Despite Vietnam being regarded as “highly vulnerable” to the COVID-19 pandemic because it shares a border with China, it was among the first to lift virtually all domestic containment measures due to a lack of cases. Vietnam used a cost-effective containment strategy resulting in having only 352 confirmed cases and zero deaths over the course of the COVID-19 pandemic, in a population over near 100 million people.
Many wonder about the country’s success, and it can be attributed to their experience with previous outbreaks like SARS in 2003. The Prime Minister prioritized health over economic concerns, and the strategy was successfully deployed with the help of the military, public security services, and grass-root organizations. Through the country was not immune to the economic impact of COVID-19, it is expected to be milder than most countries in the region, as lockdown measures have already been lifted, allowing for businesses to resume operations.
When the World Health Organization (WHO) received reports from China back in December 2019 of “several cases of an unusual pneumonia,” Vietnam finalized a health risk assessment. “Vietnam responded to this outbreak early and proactively. Its first risk assessment exercise was conducted in early January – soon after cases in China started being reported,” Kidong Park, the WHO’s representative to Vietnam said. By the end of January, the Ministry of Health had issued outbreak prevention and detection guidance, and the country issued its National Response Plan and established a National Steering Committee on Epidemic Prevention. Strict containment measures like airport health screenings, physical distancing, travel bans on foreign visitors, public event cancellations, and a 14-day quarantine period for international arrivals were gradually adopted. Schools have been closed since January. The shutdown on non-essential services and strict restrictions of movements were imposed nationwide for three weeks in early April.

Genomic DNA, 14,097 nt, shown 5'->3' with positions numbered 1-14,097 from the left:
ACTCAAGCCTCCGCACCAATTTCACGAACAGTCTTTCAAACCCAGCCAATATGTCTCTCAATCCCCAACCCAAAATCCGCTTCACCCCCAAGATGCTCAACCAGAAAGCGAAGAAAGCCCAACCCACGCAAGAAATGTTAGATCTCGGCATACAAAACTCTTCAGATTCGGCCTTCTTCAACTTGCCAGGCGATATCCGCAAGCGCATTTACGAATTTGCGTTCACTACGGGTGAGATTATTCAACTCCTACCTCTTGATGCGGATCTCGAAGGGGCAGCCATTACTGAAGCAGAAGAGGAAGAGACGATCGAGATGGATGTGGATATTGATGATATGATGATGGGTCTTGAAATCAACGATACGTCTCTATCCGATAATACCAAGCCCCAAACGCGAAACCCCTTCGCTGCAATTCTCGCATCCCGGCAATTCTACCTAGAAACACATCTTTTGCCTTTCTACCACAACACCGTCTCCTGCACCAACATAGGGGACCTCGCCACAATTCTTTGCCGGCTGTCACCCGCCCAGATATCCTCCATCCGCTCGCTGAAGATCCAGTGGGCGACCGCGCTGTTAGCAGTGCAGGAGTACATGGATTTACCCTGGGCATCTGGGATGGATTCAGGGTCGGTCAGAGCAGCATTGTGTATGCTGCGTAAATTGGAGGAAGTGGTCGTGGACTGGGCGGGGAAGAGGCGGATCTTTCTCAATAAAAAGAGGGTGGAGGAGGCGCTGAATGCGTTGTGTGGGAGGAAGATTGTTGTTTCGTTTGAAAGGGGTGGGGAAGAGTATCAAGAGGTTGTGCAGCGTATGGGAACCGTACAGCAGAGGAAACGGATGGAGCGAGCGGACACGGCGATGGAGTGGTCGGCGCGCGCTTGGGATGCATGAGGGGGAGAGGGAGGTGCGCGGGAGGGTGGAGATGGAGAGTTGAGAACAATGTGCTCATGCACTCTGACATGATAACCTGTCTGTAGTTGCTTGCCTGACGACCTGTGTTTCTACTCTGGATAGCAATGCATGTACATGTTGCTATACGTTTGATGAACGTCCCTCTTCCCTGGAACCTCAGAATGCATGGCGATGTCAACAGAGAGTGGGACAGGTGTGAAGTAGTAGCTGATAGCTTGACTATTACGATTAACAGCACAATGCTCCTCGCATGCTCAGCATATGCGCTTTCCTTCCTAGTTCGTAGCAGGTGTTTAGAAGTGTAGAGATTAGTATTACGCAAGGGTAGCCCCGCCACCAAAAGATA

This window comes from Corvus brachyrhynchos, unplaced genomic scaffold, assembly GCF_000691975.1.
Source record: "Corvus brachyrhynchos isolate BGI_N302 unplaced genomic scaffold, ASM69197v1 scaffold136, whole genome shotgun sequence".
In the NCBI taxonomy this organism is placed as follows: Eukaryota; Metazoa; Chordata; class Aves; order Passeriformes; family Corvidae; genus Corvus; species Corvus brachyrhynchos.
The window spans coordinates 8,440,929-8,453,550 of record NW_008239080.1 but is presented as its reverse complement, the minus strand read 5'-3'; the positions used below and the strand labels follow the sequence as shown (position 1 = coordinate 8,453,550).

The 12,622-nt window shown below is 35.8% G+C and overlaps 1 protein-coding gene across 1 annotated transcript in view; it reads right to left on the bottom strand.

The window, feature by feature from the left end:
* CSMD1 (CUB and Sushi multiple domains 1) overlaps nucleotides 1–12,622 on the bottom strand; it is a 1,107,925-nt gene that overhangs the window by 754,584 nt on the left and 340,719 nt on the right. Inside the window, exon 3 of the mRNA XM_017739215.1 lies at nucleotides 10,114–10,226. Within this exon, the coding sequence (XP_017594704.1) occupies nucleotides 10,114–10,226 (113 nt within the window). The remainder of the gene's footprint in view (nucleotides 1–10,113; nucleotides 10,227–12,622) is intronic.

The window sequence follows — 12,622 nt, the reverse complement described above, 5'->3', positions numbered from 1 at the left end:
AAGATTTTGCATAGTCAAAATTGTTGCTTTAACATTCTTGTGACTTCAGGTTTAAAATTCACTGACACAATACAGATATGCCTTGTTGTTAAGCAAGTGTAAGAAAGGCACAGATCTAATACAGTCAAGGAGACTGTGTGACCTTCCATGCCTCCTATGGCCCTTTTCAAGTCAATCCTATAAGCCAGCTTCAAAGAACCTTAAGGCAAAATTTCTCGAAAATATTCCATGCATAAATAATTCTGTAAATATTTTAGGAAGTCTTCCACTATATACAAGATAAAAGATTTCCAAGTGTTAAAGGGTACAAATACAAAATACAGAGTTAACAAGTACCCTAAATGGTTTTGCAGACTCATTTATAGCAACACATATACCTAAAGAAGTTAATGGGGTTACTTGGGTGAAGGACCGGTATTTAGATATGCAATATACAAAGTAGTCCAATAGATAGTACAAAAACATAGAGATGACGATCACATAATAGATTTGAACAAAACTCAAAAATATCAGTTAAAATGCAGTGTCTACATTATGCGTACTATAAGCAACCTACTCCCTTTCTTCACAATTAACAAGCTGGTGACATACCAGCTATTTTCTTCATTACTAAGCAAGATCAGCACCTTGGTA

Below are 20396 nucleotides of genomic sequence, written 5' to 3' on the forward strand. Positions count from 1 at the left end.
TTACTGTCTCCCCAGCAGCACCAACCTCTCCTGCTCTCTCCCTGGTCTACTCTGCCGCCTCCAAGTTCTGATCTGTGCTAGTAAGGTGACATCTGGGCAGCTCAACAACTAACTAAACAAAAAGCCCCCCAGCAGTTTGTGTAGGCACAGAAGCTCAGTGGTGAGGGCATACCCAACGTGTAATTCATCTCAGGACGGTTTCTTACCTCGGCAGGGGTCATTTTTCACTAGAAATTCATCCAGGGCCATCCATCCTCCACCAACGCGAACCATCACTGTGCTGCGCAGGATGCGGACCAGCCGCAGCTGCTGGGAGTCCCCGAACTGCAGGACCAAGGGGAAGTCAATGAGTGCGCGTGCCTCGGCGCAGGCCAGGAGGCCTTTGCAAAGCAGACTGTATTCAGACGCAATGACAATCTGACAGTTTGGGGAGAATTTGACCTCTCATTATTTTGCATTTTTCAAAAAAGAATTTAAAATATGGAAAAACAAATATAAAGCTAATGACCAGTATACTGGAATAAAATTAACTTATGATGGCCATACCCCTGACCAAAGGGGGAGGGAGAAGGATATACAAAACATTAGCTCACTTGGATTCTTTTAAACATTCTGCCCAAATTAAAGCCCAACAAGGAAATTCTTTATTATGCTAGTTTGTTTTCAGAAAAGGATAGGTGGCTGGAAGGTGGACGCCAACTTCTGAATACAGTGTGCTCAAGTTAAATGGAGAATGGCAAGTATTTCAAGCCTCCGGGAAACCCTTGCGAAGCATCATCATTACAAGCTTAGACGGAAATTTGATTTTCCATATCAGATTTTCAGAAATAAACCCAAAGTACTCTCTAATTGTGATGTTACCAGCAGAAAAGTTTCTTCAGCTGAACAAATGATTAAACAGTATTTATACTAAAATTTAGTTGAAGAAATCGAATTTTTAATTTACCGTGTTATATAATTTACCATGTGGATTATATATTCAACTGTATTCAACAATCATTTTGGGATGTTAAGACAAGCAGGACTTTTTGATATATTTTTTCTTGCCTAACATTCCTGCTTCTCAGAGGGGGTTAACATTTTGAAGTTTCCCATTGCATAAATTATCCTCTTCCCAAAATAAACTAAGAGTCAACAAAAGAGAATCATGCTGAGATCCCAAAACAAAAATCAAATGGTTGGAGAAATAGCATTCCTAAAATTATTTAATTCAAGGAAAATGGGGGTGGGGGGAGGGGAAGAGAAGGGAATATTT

Wearing masks in public is strictly enforced, violators could face 9-month prison sentences for violations. Those not wearing a face masks who are found to have infected another person could face up to 12 years in prison.
Many countries with advanced economies around the world adopted mass-testing strategies, while Vietnam focused on high-risk and suspected cases, conducting only 350,000 tests (less than 1 percent of its population). The confirmed tests had a 1 in 35 ratio, the highest in the world, and as a result, the country used extensive contact tracing, and isolation and quarantining for up to third-tier contacts. To help limit transmission, the groups who lived near confirmed cases were tested and isolated swiftly, and would sometimes include entire villages and neighborhoods. Nearly half a million people were subject to vigorous quarantining either at home, or in state-run facilities and hospitals; those who were in hospital care got treatment and quarantine free of charge. This early containment and use of already existing public and military facilities proved to be cost effective.
Author: Camryn Thomas